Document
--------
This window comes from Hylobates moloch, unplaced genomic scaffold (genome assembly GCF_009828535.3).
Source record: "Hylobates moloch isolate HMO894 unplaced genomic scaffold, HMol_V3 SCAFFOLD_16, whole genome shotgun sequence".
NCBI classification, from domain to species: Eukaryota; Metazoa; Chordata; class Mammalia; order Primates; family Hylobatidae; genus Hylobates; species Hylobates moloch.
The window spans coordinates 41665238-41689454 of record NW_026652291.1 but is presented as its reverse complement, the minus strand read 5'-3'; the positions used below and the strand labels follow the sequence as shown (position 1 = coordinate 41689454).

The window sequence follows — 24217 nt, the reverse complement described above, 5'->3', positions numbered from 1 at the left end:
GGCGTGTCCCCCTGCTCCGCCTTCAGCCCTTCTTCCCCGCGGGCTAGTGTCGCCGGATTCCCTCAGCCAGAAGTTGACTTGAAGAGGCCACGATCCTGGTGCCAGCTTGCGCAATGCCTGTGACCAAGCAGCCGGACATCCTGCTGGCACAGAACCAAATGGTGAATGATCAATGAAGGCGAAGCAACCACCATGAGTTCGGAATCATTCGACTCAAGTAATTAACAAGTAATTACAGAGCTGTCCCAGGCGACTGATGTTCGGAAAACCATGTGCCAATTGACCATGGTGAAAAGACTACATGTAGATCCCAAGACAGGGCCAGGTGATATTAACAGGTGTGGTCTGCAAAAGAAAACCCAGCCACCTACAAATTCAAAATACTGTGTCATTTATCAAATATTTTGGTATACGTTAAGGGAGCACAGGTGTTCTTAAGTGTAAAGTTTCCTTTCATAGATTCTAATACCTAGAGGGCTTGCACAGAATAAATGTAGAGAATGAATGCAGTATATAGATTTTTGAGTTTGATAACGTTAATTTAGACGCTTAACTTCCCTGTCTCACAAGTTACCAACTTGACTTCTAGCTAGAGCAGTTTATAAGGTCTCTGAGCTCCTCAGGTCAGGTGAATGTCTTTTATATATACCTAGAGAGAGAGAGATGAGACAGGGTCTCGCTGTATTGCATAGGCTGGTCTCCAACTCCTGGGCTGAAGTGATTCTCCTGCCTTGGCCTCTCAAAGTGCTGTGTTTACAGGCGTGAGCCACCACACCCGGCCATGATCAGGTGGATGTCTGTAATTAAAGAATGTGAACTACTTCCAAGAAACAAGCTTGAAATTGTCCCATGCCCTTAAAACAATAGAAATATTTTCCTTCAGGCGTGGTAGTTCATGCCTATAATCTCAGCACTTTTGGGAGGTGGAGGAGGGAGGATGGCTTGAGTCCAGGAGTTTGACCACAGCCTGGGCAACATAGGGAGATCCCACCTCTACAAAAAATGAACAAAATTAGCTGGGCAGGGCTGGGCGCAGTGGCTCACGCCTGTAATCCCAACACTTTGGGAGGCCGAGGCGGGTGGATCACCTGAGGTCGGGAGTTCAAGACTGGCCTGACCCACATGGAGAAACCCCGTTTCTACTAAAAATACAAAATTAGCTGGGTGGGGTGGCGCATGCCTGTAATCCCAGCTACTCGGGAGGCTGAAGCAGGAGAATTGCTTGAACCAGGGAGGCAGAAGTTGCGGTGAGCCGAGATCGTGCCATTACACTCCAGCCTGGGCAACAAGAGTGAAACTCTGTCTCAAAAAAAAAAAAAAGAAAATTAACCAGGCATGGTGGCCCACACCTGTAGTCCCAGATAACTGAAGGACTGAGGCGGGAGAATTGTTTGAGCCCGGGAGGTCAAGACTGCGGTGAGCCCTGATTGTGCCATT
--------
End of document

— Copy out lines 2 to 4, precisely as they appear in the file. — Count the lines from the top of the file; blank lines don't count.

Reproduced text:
Source record: "Hylobates moloch isolate HMO894 unplaced genomic scaffold, HMol_V3 SCAFFOLD_16, whole genome shotgun sequence".
NCBI classification, from domain to species: Eukaryota; Metazoa; Chordata; class Mammalia; order Primates; family Hylobatidae; genus Hylobates; species Hylobates moloch.
The window spans coordinates 41665238-41689454 of record NW_026652291.1 but is presented as its reverse complement, the minus strand read 5'-3'; the positions used below and the strand labels follow the sequence as shown (position 1 = coordinate 41689454).